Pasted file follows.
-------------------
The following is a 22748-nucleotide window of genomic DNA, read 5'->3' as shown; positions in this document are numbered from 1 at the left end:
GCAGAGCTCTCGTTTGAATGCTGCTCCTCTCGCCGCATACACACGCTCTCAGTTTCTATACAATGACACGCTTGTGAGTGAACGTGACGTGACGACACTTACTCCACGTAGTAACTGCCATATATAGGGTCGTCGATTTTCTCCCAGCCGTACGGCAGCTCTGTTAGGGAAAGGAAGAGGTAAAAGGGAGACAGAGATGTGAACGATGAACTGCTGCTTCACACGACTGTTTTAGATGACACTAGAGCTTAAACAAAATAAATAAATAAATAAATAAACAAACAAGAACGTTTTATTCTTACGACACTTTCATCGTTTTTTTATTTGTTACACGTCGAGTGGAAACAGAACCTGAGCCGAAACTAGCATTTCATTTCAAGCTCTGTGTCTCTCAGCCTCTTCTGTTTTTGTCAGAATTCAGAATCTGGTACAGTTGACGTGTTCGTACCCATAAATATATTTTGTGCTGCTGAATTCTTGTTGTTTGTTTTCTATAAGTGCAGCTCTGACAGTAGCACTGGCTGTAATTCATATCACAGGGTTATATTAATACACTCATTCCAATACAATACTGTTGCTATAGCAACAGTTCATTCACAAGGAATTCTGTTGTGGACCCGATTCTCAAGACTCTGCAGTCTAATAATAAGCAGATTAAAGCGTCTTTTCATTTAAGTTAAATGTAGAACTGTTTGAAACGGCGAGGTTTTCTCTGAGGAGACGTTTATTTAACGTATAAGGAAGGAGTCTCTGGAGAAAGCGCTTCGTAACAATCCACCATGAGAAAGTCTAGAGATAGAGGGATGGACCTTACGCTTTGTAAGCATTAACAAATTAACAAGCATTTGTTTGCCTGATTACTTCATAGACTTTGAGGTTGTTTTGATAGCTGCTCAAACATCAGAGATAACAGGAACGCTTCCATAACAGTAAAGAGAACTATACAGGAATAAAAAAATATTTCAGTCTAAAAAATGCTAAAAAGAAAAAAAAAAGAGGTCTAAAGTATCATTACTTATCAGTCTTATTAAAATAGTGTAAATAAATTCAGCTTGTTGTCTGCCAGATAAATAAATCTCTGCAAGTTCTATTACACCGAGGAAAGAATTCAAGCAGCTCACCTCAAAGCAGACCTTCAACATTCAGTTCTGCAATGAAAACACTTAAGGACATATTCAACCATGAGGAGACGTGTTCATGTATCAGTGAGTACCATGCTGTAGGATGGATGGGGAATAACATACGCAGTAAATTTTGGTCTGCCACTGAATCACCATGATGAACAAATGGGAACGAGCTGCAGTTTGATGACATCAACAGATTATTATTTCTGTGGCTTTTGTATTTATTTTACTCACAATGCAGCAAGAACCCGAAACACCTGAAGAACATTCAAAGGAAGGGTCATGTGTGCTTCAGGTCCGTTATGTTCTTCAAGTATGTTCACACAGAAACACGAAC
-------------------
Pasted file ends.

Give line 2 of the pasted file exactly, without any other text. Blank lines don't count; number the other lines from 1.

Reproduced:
GCAGAGCTCTCGTTTGAATGCTGCTCCTCTCGCCGCATACACACGCTCTCAGTTTCTATACAATGACACGCTTGTGAGTGAACGTGACGTGACGACACTTACTCCACGTAGTAACTGCCATATATAGGGTCGTCGATTTTCTCCCAGCCGTACGGCAGCTCTGTTAGGGAAAGGAAGAGGTAAAAGGGAGACAGAGATGTGAACGATGAACTGCTGCTTCACACGACTGTTTTAGATGACACTAGAGCTTAAACAAAATAAATAAATAAATAAATAAACAAACAAGAACGTTTTATTCTTACGACACTTTCATCGTTTTTTTATTTGTTACACGTCGAGTGGAAACAGAACCTGAGCCGAAACTAGCATTTCATTTCAAGCTCTGTGTCTCTCAGCCTCTTCTGTTTTTGTCAGAATTCAGAATCTGGTACAGTTGACGTGTTCGTACCCATAAATATATTTTGTGCTGCTGAATTCTTGTTGTTTGTTTTCTATAAGTGCAGCTCTGACAGTAGCACTGGCTGTAATTCATATCACAGGGTTATATTAATACACTCATTCCAATACAATACTGTTGCTATAGCAACAGTTCATTCACAAGGAATTCTGTTGTGGACCCGATTCTCAAGACTCTGCAGTCTAATAATAAGCAGATTAAAGCGTCTTTTCATTTAAGTTAAATGTAGAACTGTTTGAAACGGCGAGGTTTTCTCTGAGGAGACGTTTATTTAACGTATAAGGAAGGAGTCTCTGGAGAAAGCGCTTCGTAACAATCCACCATGAGAAAGTCTAGAGATAGAGGGATGGACCTTACGCTTTGTAAGCATTAACAAATTAACAAGCATTTGTTTGCCTGATTACTTCATAGACTTTGAGGTTGTTTTGATAGCTGCTCAAACATCAGAGATAACAGGAACGCTTCCATAACAGTAAAGAGAACTATACAGGAATAAAAAAATATTTCAGTCTAAAAAATGCTAAAAAGAAAAAAAAAAGAGGTCTAAAGTATCATTACTTATCAGTCTTATTAAAATAGTGTAAATAAATTCAGCTTGTTGTCTGCCAGATAAATAAATCTCTGCAAGTTCTATTACACCGAGGAAAGAATTCAAGCAGCTCACCTCAAAGCAGACCTTCAACATTCAGTTCTGCAATGAAAACACTTAAGGACATATTCAACCATGAGGAGACGTGTTCATGTATCAGTGAGTACCATGCTGTAGGATGGATGGGGAATAACATACGCAGTAAATTTTGGTCTGCCACTGAATCACCATGATGAACAAATGGGAACGAGCTGCAGTTTGATGACATCAACAGATTATTATTTCTGTGGCTTTTGTATTTATTTTACTCACAATGCAGCAAGAACCCGAAACACCTGAAGAACATTCAAAGGAAGGGTCATGTGTGCTTCAGGTCCGTTATGTTCTTCAAGTATGTTCACACAGAAACACGAAC